A new Emergency Management Bill will elevate Māori but an Independent Māori Statutory Board member says Tāmaki Makaurau needs a unique approach.
As a part of the bill, government will establish Māori Emergency Management Advisory Group to work alongside the National Emergency Management Agency.
At the Civil Defence and Emergency Management Committee on September 1, Principal Recovery advisor Wayne Brown said the group would have “rule making authority”.
“There would be reimbursement for iwi and Māori in work they undertake during an emergency, similar to other organisations,” Brown said.
“We are thinking very much now about the submissions process to the bill. We see there will need to be significant engagement with iwi and Māori.”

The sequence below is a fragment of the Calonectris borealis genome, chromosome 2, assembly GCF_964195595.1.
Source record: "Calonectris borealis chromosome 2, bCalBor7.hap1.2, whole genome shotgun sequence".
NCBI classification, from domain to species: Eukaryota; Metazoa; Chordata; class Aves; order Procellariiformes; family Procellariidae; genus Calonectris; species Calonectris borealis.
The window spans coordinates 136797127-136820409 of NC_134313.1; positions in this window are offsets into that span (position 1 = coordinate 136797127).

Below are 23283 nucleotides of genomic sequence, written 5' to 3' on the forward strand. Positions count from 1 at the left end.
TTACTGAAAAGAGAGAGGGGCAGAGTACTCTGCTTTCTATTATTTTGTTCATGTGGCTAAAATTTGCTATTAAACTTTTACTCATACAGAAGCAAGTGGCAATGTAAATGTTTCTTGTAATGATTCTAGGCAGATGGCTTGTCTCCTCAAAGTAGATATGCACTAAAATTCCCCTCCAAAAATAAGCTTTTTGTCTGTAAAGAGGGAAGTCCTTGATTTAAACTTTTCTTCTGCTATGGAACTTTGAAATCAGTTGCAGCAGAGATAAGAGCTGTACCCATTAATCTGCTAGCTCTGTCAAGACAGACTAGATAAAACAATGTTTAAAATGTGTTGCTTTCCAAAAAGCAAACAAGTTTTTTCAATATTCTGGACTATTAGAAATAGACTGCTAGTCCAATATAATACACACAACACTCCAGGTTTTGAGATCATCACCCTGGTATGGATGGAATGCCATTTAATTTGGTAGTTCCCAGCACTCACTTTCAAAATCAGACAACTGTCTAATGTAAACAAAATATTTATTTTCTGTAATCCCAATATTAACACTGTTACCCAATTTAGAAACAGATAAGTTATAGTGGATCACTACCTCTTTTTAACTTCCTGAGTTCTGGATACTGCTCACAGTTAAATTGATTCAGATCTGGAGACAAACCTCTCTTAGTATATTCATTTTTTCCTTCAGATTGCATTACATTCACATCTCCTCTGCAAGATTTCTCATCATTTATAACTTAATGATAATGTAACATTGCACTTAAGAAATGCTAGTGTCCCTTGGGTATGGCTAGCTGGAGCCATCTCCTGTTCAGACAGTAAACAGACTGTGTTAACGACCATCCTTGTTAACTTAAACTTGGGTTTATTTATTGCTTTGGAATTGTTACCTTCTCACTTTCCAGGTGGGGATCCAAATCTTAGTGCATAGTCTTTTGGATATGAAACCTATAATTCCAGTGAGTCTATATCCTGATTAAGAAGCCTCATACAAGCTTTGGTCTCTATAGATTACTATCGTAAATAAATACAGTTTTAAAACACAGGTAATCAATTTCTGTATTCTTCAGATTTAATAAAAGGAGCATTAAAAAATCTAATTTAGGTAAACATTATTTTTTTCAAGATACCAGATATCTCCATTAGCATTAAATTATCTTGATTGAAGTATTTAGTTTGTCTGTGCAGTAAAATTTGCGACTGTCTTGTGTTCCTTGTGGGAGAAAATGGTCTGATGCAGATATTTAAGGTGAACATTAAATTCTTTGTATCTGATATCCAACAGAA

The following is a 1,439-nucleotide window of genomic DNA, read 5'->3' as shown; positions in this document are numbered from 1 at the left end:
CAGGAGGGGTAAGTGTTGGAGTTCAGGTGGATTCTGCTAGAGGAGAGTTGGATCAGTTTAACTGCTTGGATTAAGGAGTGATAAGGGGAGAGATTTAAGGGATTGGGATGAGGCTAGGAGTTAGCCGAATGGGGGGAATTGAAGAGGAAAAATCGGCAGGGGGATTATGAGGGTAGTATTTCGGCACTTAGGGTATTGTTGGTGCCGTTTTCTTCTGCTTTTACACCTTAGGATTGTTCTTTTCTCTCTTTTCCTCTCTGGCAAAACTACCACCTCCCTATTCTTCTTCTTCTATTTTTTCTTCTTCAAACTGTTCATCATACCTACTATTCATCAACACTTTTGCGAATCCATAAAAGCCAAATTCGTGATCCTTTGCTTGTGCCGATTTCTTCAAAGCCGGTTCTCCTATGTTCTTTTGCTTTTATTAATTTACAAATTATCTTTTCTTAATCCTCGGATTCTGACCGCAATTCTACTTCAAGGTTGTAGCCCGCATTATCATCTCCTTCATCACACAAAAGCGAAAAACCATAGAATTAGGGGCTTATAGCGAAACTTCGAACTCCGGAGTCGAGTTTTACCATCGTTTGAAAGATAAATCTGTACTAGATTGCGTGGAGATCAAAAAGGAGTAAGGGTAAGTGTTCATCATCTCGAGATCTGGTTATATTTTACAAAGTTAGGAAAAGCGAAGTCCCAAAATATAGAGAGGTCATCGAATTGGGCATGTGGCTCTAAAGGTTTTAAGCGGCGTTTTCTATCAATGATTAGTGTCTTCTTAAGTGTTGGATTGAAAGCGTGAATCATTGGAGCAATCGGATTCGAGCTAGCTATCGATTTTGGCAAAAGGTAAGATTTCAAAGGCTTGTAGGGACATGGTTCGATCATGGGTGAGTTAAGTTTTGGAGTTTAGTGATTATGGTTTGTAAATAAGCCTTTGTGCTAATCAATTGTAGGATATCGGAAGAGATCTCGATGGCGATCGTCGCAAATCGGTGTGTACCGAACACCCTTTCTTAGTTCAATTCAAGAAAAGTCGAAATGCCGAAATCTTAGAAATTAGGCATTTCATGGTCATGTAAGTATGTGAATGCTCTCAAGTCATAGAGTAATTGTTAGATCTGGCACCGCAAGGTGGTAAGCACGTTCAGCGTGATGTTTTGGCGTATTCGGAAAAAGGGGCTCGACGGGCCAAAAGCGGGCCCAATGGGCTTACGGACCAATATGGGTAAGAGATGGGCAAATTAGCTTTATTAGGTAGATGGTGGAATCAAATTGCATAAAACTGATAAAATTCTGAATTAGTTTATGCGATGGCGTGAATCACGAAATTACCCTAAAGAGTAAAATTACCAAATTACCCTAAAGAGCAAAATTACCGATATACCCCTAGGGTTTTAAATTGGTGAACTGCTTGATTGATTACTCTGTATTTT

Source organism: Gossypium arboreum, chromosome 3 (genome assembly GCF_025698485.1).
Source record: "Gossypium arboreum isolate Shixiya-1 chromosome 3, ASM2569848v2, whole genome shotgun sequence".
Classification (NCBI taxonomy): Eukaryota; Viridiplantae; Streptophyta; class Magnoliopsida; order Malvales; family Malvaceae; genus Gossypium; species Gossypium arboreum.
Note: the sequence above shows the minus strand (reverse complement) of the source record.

Tāmaki Makaurau is home to the largest population of Māori in New Zealand with council formally recognising 19 iwi authorities in the region; something Independent Māori Statutory Board member Glenn Wilcox says needs consideration when it comes to policy.
“I think it is important we drive our plan, rather than a plan driven nationally… Our kaupapa will be different,” Wilcox said.
“It is important we do not get sucked into a kaupapa that does not suit Auckland’s needs…We need our plans to suit that particular uniqueness.”
This is the second time in recent weeks that national policy has failed to tackle issues of diversity for mana whenua and mātāwaka.
At a Governing Body meeting in August, council staff presented on the Local Government Electoral Legislation Bill and said it was seeking to incentivise Māori wards in councils but failed to acknowledge how a single ward may represent different views amongst Māori.